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Pattern Recognition | Basics and Design Principles
• Difficulty Level : Medium
• Last Updated : 05 Sep, 2019

Prerequisite – Pattern Recognition | Introduction
Pattern Recognition System
Pattern is everything around in this digital world. A pattern can either be seen physically or it can be observed mathematically by applying algorithms.

In Pattern Recognition, pattern is comprises of the following two fundamental things:

• Collection of observations
• The concept behind the observation
• Feature Vector:
The collection of observations is also known as a feature vector. A feature is a distinctive characteristic of a good or service that sets it apart from similar items. Feature vector is the combination of n features in n-dimensional column vector.The different classes may have different features values but the same class always has the same features values.

Example:

• Differentiate between good and bad features.
• Feature properties.
• Classifier and Decision Boundaries:

1. In a statistical-classification problem, a decision boundary is a hypersurface that partitions the underlying vector space into two sets. A decision boundary is the region of a problem space in which the output label of a classifier is ambiguous.Classifier is a hypothesis or discrete-valued function that is used to assign (categorical) class labels to particular data points.
2. Classifier is used to partition the feature space into class-labeled decision regions. While Decision Boundaries are the borders between decision regions.
3. Components in Pattern Recognition System:
A pattern recognition systems can be partitioned into components.There are five typical components for various pattern recognition systems. These are as following:

• A Sensor : A sensor is a device used to measure a property, such as pressure, position, temperature, or acceleration, and respond with feedback.
• A Preprocessing Mechanism : Segmentation is used and it is the process of partitioning a data into multiple segments. It can also be defined as the technique of dividing or partitioning an data into parts called segments.
• A Feature Extraction Mechanism : feature extraction starts from an initial set of measured data and builds derived values (features) intended to be informative and non-redundant, facilitating the subsequent learning and generalization steps, and in some cases leading to better human interpretations. It can be manual or automated.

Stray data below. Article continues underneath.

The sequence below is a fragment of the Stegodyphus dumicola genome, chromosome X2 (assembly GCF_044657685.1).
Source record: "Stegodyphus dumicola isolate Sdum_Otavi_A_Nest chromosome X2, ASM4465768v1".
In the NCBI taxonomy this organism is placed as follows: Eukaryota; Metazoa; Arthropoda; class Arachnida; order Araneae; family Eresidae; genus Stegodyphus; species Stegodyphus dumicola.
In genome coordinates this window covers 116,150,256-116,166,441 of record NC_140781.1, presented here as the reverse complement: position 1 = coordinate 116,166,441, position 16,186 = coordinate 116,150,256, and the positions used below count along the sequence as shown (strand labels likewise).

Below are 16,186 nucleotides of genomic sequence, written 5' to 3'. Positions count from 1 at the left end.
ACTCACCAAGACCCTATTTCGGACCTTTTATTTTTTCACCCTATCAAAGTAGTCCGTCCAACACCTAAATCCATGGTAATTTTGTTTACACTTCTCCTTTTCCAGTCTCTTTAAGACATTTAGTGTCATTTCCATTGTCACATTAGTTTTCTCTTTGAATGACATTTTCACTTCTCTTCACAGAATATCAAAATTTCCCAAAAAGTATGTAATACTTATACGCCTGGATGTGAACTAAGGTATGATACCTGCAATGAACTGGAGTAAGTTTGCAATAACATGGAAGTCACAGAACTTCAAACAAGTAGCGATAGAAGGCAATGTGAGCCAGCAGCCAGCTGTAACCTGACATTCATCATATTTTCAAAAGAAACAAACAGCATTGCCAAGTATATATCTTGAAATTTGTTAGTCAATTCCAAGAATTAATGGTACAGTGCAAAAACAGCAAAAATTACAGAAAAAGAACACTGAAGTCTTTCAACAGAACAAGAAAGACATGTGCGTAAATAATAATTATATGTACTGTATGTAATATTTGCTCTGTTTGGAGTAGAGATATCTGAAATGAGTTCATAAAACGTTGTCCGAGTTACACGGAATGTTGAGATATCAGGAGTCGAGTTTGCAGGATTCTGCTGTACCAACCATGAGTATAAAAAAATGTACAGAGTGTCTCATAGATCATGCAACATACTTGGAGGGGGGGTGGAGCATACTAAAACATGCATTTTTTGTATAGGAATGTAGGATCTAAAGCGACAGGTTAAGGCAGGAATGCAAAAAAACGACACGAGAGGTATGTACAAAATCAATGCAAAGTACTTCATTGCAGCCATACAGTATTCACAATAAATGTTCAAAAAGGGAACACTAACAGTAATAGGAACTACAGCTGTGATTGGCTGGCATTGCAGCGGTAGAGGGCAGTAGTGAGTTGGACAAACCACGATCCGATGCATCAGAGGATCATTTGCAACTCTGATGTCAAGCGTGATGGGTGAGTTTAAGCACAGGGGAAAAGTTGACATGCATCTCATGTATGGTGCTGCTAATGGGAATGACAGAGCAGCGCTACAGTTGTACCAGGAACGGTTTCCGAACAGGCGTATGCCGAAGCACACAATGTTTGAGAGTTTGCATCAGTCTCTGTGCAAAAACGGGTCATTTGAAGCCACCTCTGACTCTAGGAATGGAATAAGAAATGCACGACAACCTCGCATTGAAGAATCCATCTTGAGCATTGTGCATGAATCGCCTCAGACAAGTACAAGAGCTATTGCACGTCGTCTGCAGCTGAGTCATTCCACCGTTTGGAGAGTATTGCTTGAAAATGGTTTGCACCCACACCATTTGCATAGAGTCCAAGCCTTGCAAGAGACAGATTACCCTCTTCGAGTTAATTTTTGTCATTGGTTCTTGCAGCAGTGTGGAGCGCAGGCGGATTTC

• A Description Algorithm : Pattern recognition algorithms generally aim to provide a reasonable answer for all possible inputs and to perform “most likely” matching of the inputs, taking into account their statistical variation
• A Training Set : Training data is a certain percentage of an overall dataset along with testing set. As a rule, the better the training data, the better the algorithm or classifier performs.

Design Principles of Pattern Recognition
In pattern recognition system, for recognizing the pattern or structure two basic approaches are used which can be implemented in diferrent techniques. These are –

• Statistical Approach and
• Structural Approach

Statistical Approach:
Statistical methods are mathematical formulas, models, and techniques that are used in the statistical analysis of raw research data. The application of statistical methods extracts information from research data and provides different ways to assess the robustness of research outputs.

Two main statistical methods are used :

1. Descriptive Statistics: It summarizes data from a sample using indexes such as the mean or standard deviation.
2. Inferential Statistics: It draw conclusions from data that are subject to random variation.

Structural Approach:
The Structural Approach is a technique wherein the learner masters the pattern of sentence. Structures are the different arrangements of words in one accepted style or the other.

Types of structures:

• Sentence Patterns
• Phrase Patterns
• Formulas
• Idioms

Difference Between Statistical Approach and Structural Approach:

Sr. No. Statistical Approach Structural Approach
1 Statistical decision theory. Human perception and cognition.
2 Quantitative features. Morphological primitives
3 Fixed number of features. Variable number of primitives.
4 Ignores feature relationships. Captures primitives relationships.
5 Semantics from feature position. Semantics from primitives encoding.
6 Statistical classifiers. Syntactic grammars.

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